The second group of anti-depressant medications is called Serotonin Norepinephrine Reuptake Inhibitors (SNRIs). The SNRIs block the re-uptake of both serotonin and norepinephrine. This blocking action increases the level of both serotonin and norepinephrine in the brain. These medications are considered more broad-spectrum medications. Since anxiety disorders have been associated with a dysregulation of both serotonin and norepinephrine, these medications effectively target the symptoms of anxiety. Some commonly prescribed SNRIs include: Effexor®, Pristiq®, and Cymbalta®. Both SSRIs and SNRIs are not considered addicting, nor are they believed to create drug dependence. However, some people have reported difficulty when discontinuing these drugs.

Anxiolytics (or anti-anxiety) medications are another type of medication used to treat anxiety disorders. Benzodiazepines are a commonly prescribed type of anxiolytic. Benzodiazepines offer short-term, immediate relief of anxiety symptoms but can result in drug dependence. Therefore, these drugs are prescribed cautiously, and for a shorter duration of time. Because of their immediate effect they are often used until the anti-depressants and/or therapy have a chance to become effective. Benzodiazepines increase the action of gamma aminobutyric acid (GABA) in the brain. GABA is a naturally occurring brain chemical. It slows down brain activity and results in a feeling of calm and relaxation. Commonly prescribed benzodiazepine drugs are: Xanax®, Librium®, Klonopin®, Valium®, and Ativan®. Another anxiolytic, Buspar®, is a non-addicting and non-sedating. It targets the same symptoms as benzodiazepines. Like the antidepressants drugs, Buspar® takes up to 2 weeks to take effect, whereas the benzodiazepines take effect immediately. Buspar is effective for GAD LINK and can be used as an adjunct to the antidepressants.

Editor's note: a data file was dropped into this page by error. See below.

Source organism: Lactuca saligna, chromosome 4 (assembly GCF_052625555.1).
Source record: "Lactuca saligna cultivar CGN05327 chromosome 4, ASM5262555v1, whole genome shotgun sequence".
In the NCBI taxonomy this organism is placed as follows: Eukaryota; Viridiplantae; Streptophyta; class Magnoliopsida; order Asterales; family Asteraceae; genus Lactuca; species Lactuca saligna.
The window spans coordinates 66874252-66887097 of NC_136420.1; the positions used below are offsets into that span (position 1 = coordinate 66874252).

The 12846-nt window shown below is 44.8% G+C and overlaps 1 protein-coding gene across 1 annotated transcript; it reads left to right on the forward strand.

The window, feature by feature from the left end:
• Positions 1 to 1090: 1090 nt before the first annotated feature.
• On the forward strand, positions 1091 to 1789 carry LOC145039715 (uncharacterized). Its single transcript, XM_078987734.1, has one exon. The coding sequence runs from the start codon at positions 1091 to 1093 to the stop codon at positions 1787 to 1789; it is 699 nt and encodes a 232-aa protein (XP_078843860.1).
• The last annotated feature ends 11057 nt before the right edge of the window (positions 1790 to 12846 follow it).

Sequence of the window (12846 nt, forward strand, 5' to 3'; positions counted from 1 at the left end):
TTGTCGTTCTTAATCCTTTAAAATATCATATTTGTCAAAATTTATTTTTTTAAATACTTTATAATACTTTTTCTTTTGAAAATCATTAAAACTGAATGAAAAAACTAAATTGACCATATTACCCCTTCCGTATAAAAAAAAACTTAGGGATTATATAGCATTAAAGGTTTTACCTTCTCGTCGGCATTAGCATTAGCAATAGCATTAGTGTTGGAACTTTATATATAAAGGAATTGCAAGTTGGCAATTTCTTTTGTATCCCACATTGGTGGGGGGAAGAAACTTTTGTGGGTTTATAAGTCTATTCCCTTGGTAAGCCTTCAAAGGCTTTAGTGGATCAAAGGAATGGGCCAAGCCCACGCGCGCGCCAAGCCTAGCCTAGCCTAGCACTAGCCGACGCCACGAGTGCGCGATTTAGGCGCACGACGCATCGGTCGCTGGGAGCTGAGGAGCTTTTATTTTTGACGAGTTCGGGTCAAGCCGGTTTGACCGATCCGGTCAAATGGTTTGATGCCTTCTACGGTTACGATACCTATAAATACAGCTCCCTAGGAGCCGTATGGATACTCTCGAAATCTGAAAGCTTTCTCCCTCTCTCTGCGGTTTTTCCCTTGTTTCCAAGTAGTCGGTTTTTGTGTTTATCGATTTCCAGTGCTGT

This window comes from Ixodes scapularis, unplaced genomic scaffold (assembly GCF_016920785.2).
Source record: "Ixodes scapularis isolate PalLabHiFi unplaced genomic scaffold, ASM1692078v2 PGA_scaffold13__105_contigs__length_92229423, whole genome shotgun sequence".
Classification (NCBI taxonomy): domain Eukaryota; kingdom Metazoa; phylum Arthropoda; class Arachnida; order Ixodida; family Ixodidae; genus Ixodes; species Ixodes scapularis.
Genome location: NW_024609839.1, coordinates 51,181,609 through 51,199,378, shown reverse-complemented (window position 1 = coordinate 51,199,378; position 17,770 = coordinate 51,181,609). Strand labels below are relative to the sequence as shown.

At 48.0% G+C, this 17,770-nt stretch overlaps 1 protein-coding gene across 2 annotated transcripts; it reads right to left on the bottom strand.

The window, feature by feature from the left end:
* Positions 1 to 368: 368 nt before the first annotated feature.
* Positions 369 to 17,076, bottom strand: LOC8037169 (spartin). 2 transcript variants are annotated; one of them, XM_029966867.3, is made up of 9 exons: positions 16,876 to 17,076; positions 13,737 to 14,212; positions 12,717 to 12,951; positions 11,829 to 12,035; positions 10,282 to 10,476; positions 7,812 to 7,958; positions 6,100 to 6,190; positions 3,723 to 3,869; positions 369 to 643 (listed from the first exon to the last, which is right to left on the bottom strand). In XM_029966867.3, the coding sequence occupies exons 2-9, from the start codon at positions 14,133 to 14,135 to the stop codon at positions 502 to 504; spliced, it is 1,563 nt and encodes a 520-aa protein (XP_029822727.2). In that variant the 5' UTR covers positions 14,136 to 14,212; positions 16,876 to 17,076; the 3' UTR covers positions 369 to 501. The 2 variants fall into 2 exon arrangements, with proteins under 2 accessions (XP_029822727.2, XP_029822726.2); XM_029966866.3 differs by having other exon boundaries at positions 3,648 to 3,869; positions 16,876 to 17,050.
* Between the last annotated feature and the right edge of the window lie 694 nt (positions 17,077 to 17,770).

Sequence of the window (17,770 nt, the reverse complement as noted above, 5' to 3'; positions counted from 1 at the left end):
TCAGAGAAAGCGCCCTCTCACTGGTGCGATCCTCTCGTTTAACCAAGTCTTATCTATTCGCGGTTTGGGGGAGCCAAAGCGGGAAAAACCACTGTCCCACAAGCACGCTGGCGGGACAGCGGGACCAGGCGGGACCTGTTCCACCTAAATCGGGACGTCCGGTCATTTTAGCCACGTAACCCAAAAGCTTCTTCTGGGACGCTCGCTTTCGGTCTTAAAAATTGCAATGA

There are both advantages and disadvantages to using psychiatric medications. Some people's anxiety symptoms make it difficult for them to attend and participate in therapy, or to practice therapy exercises. In these cases, medications can be very helpful by reducing symptoms that interfere with treatment. Medications can also be beneficial when a person has a co-occurring disorder that interferes with treatment, such as depression. For example, a depressed person with Panic Disorder may find it difficult to get out of bed in the morning. As such, they would have trouble attending therapy. In this case, the depressive symptoms might need to be treated first with medication, so the person can benefit from therapy. Medications can also help people to better tolerate the more difficult and anxiety-provoking exposure and response prevention (ERP) exercises.